Saturday, April 28, 2018

Three Barrel Cigarette Ignition guns Captured by Australian Forces

These highly unusual firearms were captured by Australian forces after the occupation of East Timor by Indonesia. In 1999 and later, Australian forces were part of the UN forces used to keep order after Indonesia pulled their military forces out after 24 years of occupation.

Some of the unusual design features include the welded together three stacked barrels with the non-functional trigger guard and trigger. The ignition system is said to be designed for cigarettes, but any source of flame or a heated wire could work.  Using flash holes for open match ignition is usually a bad idea in multi-barreled guns, inviting multiple ignition or chain fire.

 From the Australilan Infantry Museum:

Captured by 3RAR Battle Group soldiers, these crudely made pipe guns were made and used by the Pro-Indonesia Militia in East Timor. The gun could be loaded with anything from gravel, nuts and bolts, to nails and cut wire. The load was then tamped with coconut fible and, using match heads as the propellant, it was then ignited by a cigarette at the breech end of the barrel.
Upon as close examination as the glass barrier would allow, it appeared the barrels were cut with a tubing cutter. It can work with soft steel, but leaves a uniform burr on the inside of the tube. The barrels looked to be water pipe of about .60 inch inside bore. On the pistol, the burr was not removed. The three barrel pistol may be mint, never fired. The three barrel long gun looked relatively unused as well, but the muzzle was not available for inspection.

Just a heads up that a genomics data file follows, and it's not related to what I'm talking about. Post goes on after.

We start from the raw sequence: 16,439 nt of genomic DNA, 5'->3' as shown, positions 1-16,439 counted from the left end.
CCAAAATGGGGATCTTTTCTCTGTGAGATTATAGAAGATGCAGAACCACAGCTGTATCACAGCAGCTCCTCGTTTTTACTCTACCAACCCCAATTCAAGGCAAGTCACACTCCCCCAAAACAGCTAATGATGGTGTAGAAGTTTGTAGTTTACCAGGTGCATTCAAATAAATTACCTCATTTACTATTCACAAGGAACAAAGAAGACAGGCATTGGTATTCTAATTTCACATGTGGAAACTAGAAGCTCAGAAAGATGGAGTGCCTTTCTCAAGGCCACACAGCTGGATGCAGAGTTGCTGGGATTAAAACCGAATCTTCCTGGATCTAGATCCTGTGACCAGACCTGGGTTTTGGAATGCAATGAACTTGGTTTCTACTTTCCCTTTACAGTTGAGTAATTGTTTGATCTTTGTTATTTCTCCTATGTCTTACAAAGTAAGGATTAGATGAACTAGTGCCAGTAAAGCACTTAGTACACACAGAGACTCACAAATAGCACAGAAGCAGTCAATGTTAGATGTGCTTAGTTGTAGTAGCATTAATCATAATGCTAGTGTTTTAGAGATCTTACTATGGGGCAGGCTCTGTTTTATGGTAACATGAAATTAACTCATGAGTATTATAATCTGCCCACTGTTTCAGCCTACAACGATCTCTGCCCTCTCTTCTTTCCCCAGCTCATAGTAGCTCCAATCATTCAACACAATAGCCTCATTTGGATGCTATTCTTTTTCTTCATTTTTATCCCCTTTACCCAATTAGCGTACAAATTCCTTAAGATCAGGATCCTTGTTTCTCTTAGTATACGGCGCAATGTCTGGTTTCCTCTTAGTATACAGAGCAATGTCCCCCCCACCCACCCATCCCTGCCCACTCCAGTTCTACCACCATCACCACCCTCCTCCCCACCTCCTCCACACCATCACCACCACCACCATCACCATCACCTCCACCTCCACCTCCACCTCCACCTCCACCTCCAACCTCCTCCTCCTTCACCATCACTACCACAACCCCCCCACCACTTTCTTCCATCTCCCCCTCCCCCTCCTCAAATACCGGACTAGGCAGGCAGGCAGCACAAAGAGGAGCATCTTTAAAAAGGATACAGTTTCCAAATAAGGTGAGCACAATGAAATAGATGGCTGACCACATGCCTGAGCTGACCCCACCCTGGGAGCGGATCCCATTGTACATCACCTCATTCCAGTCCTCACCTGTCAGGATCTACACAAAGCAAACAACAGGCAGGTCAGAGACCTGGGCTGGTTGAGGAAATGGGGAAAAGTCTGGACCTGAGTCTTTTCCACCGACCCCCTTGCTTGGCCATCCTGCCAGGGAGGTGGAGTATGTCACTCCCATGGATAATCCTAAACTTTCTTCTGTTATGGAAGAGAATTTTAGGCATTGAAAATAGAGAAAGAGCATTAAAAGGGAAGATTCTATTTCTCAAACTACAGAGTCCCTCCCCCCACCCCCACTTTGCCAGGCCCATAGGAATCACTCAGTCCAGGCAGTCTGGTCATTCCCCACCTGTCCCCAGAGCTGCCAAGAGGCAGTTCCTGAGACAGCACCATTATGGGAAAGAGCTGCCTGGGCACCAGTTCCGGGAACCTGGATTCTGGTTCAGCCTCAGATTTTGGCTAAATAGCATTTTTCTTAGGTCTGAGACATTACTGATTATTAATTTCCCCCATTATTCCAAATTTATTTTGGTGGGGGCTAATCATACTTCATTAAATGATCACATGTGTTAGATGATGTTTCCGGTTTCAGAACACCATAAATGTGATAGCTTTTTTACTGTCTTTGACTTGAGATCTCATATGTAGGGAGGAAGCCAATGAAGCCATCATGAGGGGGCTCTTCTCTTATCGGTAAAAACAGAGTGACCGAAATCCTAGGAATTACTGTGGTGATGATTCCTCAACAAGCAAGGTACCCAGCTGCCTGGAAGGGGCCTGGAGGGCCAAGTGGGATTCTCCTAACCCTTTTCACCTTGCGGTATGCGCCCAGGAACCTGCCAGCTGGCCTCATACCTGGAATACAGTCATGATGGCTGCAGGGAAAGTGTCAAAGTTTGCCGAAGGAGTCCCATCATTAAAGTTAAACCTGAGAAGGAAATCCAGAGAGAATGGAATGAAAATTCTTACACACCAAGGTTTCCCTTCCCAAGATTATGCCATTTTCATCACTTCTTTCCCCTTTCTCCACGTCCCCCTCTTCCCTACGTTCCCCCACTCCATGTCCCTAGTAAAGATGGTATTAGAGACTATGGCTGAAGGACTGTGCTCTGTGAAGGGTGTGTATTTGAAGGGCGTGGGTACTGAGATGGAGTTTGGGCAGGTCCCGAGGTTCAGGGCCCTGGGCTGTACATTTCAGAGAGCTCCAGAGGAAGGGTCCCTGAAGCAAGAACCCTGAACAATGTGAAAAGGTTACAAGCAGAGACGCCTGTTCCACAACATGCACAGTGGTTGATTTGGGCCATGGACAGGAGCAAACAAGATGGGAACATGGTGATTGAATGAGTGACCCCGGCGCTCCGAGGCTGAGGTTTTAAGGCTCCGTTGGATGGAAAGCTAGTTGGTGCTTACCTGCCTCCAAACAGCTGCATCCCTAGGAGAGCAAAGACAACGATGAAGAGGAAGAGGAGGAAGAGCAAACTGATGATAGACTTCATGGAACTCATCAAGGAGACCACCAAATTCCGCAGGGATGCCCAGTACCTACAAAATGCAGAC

Captured East Timor Three Barrel Cigarette Gun with Australian type F88 (AUG) for comparison.

It seems likely that anyone who used the long arm more than once would quickly do something to round the edges on the stock.

Speculation about the stepped barrel lengths failed to produce an obvious reason. Ease of loading? An attempt to prevent chain fire? That seemed unlikely when the close spaced touch-holes were considered.

I had read of cigarette ignition being used in the Philippines.  From
Paltik is a Filipino term for a homemade revolver. It originated late in the Philippine-American War when guns and ammunition had become scarce. The most common form of the weapon was a gas pipe attached to a rifle stock. Wire was usually wrapped around the barrel to keep the pipe from expanding when the gun is fired. It was muzzle-loaded and fired a medium sized bullet or musket ball. A small hole at the breech end of the barrel accommodated a cigarette or match that was used to ignite the primer, making aiming difficult. This also gave rise to the nickname, "Cigarette Gun".
With East Timor in the general vicinity of the Philippines, this method could have been culturally transmitted or developed independently.

You would think a person who had access to a modern welder could devise a more sophisticated method of ignition.

Perhaps these unusual firearms were made as "trade" guns, with little expectation of reputation for efficacy reflecting on the maker.  They would have been strictly black market items in East Timor.

The straits between East Timor and Australia contain large reserves of oil and natural gas. Most of East Timor's income comes from the oil and gas industry.

©2018 by Dean Weingarten: Permission to share is granted when this notice and link are included.

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